This past weekend was Victory Day, which commemorates Nazi Germany’s surrender to the Soviet Union and the end the Great Patriotic War (the Eastern Front of WWII). Before heading out to the countryside like most Russians do on a holiday weekend, I had a kefir (the best morning pick-me-up for a hangover, they say) and caught the parade on Dvortsovaya Ploschad.
The Victory Day Parade best known to the world is the one held on Red Square in Moscow, which was restored to a modern analogy of its Soviet-era, warheads-on-wheels splendor. This year, however, a new law has dicated Victory Day Parades be held in 23 Russian cities.
My Russian friends shook their heads in bewilderment that I bothered (“We’ve lived here all our lives and we’ve never gone to the parade!”) and stayed home to watch the Moscow parade on TV. Good move — on the people-packed expense of Dvortsovaya, nothing much was visible, and the parade was so pitiful I only glimpsed a few troop carriers and several rows of marching cadets before it apparently ended, leaving spectators to guess at what was next before wandering away when they decided that it was likely over (apparently Moscow had a real wham-dinger, with 9,000 personnel, 103 vehicles and 69 aircraft, albeit much of it dated Soviet hardware).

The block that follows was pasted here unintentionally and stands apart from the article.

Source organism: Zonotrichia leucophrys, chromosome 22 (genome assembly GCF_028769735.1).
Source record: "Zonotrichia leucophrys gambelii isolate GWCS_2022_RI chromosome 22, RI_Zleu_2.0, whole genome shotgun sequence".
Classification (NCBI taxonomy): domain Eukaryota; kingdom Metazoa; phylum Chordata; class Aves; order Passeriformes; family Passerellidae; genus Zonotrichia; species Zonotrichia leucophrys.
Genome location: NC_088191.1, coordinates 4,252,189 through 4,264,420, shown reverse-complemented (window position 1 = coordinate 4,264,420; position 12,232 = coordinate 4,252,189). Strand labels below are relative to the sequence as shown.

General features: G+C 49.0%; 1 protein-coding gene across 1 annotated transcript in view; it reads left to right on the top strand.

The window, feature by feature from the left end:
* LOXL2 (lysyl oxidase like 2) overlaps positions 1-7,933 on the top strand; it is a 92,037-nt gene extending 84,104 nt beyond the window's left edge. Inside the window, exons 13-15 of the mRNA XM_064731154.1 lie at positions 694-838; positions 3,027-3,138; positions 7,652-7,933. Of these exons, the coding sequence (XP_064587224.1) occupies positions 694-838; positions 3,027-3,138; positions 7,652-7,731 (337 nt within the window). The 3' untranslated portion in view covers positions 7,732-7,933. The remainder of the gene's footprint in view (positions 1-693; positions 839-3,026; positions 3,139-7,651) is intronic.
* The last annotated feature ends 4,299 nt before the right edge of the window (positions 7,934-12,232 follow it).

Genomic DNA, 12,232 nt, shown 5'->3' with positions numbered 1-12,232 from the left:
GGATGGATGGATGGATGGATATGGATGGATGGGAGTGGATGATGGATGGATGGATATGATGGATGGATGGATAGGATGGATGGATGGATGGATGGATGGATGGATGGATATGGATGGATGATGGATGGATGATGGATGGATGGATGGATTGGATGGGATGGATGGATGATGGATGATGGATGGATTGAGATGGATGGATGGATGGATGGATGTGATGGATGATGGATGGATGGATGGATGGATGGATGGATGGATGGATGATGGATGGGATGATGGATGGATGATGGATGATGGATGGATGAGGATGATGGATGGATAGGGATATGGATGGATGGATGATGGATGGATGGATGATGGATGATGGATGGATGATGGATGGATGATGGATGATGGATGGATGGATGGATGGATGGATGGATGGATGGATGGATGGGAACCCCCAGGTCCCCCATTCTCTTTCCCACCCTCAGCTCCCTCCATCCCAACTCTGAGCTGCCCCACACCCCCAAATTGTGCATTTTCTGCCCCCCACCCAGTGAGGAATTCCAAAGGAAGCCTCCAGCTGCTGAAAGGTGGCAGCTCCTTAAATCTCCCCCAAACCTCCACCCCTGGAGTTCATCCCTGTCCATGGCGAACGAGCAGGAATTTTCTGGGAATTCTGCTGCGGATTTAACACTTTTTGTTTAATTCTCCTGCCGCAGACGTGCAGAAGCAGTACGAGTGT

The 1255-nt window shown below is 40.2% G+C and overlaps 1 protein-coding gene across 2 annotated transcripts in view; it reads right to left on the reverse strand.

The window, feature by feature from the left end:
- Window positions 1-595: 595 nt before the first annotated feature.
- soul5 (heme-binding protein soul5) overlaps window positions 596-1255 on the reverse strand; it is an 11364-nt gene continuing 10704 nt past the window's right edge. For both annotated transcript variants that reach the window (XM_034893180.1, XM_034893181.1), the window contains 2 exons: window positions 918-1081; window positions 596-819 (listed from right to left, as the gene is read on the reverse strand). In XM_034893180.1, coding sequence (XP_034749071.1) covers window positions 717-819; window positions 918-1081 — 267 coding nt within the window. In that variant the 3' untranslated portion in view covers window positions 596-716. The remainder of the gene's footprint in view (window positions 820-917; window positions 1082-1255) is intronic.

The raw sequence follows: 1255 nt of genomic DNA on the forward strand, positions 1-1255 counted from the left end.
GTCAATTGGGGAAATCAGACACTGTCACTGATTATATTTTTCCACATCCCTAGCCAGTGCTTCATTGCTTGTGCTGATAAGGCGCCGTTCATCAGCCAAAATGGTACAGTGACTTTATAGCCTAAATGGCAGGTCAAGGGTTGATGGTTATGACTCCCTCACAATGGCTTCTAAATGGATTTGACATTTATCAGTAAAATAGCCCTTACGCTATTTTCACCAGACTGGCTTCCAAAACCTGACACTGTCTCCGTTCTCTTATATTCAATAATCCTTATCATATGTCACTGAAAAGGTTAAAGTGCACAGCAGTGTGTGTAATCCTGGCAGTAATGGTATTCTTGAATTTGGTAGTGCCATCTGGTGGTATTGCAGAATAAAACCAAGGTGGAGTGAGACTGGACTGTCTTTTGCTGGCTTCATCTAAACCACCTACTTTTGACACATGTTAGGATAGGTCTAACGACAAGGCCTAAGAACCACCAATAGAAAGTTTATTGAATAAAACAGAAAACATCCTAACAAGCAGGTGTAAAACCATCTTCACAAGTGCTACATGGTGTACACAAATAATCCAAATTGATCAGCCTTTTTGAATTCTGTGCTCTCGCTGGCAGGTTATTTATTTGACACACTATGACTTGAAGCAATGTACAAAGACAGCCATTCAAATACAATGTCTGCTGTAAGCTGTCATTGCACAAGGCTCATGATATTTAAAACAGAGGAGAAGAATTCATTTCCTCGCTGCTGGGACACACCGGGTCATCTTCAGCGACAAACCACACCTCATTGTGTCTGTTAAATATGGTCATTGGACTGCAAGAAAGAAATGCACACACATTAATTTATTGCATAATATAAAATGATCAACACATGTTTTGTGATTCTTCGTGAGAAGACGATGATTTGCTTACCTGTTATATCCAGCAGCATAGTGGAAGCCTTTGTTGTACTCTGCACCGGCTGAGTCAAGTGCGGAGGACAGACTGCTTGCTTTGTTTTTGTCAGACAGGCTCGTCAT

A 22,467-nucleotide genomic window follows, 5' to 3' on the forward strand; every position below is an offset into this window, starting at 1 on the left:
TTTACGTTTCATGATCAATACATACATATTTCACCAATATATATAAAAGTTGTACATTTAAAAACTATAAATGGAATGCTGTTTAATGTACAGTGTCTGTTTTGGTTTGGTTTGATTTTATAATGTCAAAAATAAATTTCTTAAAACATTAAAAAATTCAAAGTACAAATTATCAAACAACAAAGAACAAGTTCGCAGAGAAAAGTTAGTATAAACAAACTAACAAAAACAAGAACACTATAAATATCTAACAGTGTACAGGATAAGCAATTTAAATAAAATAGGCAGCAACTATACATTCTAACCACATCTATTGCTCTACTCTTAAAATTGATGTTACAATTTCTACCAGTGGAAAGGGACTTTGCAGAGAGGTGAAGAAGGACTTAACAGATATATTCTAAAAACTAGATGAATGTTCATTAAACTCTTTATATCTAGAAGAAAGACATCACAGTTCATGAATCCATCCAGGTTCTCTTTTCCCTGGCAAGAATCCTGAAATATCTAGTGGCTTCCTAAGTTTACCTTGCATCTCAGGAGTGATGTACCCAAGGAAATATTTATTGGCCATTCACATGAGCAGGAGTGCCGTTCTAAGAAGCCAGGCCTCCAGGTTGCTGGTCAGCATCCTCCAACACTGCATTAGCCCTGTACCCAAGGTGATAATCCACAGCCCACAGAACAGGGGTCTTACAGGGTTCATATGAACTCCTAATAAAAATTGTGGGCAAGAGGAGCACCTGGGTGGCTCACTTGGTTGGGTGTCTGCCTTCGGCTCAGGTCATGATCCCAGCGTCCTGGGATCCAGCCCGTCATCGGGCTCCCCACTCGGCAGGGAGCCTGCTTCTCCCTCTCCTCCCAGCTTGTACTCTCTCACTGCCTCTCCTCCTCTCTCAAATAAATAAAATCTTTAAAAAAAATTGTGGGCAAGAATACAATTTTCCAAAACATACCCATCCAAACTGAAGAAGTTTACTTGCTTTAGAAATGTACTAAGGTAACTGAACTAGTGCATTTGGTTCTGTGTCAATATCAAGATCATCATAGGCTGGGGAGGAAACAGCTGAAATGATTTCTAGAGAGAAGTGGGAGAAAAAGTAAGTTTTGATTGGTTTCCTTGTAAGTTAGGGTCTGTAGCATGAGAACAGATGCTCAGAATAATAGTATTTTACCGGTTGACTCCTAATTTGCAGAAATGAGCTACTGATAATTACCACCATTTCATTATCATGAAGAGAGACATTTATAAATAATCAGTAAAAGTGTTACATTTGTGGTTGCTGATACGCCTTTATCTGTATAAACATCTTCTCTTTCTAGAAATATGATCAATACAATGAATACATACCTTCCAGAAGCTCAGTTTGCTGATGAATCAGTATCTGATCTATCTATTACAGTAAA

Other Victory Day sights were equally gloomy. Friday afternoon I stumbled upon a celebratory concert in Park Pobedi (Park of Victory) where some dude in a tuxedo was crooning over some canned Soviet tunes. If a giant Order of Victory (see left) replica hadn’t have been hanging over the stage, he would have looked like a groomsman singing karaoke at a reception.
As he wailed patriotic fluff like “Fireworks Display of Victory” (“Salut Pobedi”), old-timers and veterans’ wives jammed out in their black-and-orange remembrance ribbons and blazers festooned with medals. Those not yet crippled by arthritis snapped their fingers, the rest just swayed arm-in-arm like dandelions in the breeze.